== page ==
Tuesday, November 29, 2011

notebook ramblings by K.V. Sart

On The American Dream

          Hunter S. Thompson went searching for the American Dream in Las Vegas, but all he found was a fear and loathing.  He pronounced the American Dream officially dead; estimated time of death: the 1950’s.
            I do not agree with Dr. Duke's conclusion.  Rather, it seems the American Dream has mutated into an untenable form.  So what happened to the American Dream?  What made the American Dream so great in the first place, and what did it mean when it was great?
            It is in our best interest to preserve the belief in the American dream, though what we have now is not a believable dream.  It is a pipe dream.  A convoluted piece of rhetoric and capitalism run amok. 
By preserve I mean that this concept should be possible to all those who are willing to work to achieve it.  There is often talk about the death of the American dream.  It is said that the American Dream has become exactly that, a dream, an illusive conception that is unattainable.
            The overwhelming majority of people reach for unattainable goals.  They make wealth or fame the goal of life.  This is what the American dream has become; to be in the top tear of wealth, or to achieve some great social status and fame.
            But clearly this goal is not feasible.  We cannot all be in the richest class.  That is obvious.  So let us look at the beginning.
            The American Dream in its original form was something along the lines of working hard in ones life to achieve a comfortable level of living, and the ability to support loved one’s if they need it.  That is the heart of the American Dream.  That is what this country once represented.  I add to this that the goal oriented portion of the American Dream is directed at finding a means of livelihood in which one is comfortable, challenged, and engaged.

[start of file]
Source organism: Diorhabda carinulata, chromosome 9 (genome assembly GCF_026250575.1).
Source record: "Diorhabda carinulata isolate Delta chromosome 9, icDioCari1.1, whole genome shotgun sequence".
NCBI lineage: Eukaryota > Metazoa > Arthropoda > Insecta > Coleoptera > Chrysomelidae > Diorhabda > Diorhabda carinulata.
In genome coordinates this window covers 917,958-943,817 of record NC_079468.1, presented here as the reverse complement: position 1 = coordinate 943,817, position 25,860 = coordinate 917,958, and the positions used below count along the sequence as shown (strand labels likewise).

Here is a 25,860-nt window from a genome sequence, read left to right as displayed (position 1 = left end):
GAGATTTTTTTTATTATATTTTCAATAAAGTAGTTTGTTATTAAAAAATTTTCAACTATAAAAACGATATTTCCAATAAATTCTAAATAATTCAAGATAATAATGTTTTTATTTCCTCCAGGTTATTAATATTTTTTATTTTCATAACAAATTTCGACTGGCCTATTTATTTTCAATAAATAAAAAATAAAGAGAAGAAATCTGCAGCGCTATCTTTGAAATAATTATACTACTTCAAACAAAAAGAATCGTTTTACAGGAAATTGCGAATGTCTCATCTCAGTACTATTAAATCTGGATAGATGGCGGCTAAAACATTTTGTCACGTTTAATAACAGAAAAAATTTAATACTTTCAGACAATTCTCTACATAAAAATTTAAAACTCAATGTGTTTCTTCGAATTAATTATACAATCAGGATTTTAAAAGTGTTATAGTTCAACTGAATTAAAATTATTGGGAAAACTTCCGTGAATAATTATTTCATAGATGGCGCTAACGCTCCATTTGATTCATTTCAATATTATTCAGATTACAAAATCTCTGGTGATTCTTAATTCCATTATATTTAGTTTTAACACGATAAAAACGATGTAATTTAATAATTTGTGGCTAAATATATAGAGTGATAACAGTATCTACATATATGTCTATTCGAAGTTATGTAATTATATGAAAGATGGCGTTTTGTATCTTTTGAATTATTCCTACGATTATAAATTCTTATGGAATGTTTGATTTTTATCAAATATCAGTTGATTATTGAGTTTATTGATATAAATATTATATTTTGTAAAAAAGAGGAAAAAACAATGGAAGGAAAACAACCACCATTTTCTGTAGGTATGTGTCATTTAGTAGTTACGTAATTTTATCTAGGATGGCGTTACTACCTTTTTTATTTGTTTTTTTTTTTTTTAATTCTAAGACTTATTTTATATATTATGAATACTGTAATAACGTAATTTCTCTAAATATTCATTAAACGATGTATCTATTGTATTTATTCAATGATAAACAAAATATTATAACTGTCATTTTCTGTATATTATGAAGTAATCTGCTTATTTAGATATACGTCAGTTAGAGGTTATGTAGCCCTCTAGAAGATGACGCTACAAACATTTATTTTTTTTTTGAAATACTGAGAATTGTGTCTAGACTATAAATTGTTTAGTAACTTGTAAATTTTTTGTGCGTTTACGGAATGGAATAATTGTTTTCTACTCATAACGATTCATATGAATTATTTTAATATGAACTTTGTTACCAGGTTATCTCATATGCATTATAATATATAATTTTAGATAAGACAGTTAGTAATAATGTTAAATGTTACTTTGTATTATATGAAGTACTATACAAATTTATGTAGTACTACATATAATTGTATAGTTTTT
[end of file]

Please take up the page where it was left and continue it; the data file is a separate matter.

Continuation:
But what is it now?  Now the American Dream is to be a millionaire or famous.  Where the American Dream once represented a drive towards a comfortable middle class lifestyle, it now represents a neurotic obsession with accruing  power and wealth.
            The American Dream of our generation ignores that most of the wealthiest or most famous reached that point partially through luck.  That is not to say that there was not any hard work, but from working hard one should only expect that they will lead a comfortable life.
            Of course, I do not wholly blame those who engage with this new American Dream.  It is merely a part of the ethos of our time, a societal condition that has arisen for whatever reason.  Part of the problem is that our society is set up in such a way that there are not enough working positions to challenge and engage everyone, this we see in high unemployment rates.
            So where do we go from here?  Certainly we should expect that a good society will allow those who work hard to find a sort of happiness and comfort from life.  That is what a free society should strive for.  But we should also temper our expectations and demands of what we think we deserve.

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